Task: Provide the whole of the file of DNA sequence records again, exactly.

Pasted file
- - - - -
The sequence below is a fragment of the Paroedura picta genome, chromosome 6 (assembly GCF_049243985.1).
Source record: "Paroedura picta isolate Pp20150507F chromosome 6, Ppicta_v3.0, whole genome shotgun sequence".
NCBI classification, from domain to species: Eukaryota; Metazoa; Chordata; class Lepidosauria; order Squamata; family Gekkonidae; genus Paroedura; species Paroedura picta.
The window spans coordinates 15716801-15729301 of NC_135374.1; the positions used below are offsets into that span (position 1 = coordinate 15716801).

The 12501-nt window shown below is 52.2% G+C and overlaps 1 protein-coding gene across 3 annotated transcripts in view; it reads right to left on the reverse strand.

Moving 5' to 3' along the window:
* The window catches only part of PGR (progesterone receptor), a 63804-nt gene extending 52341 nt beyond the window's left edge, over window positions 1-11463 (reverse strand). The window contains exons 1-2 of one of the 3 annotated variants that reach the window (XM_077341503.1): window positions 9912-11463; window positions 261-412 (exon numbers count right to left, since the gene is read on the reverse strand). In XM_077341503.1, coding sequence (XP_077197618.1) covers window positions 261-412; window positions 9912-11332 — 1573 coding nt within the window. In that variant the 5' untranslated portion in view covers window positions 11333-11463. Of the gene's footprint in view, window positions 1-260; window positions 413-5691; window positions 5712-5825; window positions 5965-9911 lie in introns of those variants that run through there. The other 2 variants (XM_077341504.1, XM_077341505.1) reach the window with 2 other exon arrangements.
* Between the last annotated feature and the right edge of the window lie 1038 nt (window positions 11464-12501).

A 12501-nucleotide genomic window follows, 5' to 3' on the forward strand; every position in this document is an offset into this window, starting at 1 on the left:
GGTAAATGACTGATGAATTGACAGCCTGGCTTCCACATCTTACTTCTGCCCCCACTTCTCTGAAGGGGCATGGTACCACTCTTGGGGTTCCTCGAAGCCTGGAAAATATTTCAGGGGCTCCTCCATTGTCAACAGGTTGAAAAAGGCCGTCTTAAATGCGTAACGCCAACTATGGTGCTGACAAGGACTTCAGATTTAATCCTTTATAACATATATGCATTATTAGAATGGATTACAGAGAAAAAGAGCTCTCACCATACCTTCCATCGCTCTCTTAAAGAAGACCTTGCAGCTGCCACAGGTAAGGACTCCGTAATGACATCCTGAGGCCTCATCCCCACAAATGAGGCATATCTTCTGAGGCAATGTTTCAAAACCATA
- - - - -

The sequence below is a fragment of the Paroedura picta genome, chromosome 6 (assembly GCF_049243985.1).
Source record: "Paroedura picta isolate Pp20150507F chromosome 6, Ppicta_v3.0, whole genome shotgun sequence".
NCBI classification, from domain to species: Eukaryota; Metazoa; Chordata; class Lepidosauria; order Squamata; family Gekkonidae; genus Paroedura; species Paroedura picta.
The window spans coordinates 15716801-15729301 of NC_135374.1; the positions used below are offsets into that span (position 1 = coordinate 15716801).

The 12501-nt window shown below is 52.2% G+C and overlaps 1 protein-coding gene across 3 annotated transcripts in view; it reads right to left on the reverse strand.

Moving 5' to 3' along the window:
* The window catches only part of PGR (progesterone receptor), a 63804-nt gene extending 52341 nt beyond the window's left edge, over window positions 1-11463 (reverse strand). The window contains exons 1-2 of one of the 3 annotated variants that reach the window (XM_077341503.1): window positions 9912-11463; window positions 261-412 (exon numbers count right to left, since the gene is read on the reverse strand). In XM_077341503.1, coding sequence (XP_077197618.1) covers window positions 261-412; window positions 9912-11332 — 1573 coding nt within the window. In that variant the 5' untranslated portion in view covers window positions 11333-11463. Of the gene's footprint in view, window positions 1-260; window positions 413-5691; window positions 5712-5825; window positions 5965-9911 lie in introns of those variants that run through there. The other 2 variants (XM_077341504.1, XM_077341505.1) reach the window with 2 other exon arrangements.
* Between the last annotated feature and the right edge of the window lie 1038 nt (window positions 11464-12501).

A 12501-nucleotide genomic window follows, 5' to 3' on the forward strand; every position in this document is an offset into this window, starting at 1 on the left:
GGTAAATGACTGATGAATTGACAGCCTGGCTTCCACATCTTACTTCTGCCCCCACTTCTCTGAAGGGGCATGGTACCACTCTTGGGGTTCCTCGAAGCCTGGAAAATATTTCAGGGGCTCCTCCATTGTCAACAGGTTGAAAAAGGCCGTCTTAAATGCGTAACGCCAACTATGGTGCTGACAAGGACTTCAGATTTAATCCTTTATAACATATATGCATTATTAGAATGGATTACAGAGAAAAAGAGCTCTCACCATACCTTCCATCGCTCTCTTAAAGAAGACCTTGCAGCTGCCACAGGTAAGGACTCCGTAATGACATCCTGAGGCCTCATCCCCACAAATGAGGCATATCTTCTGAGGCAATGTTTCAAAACCATA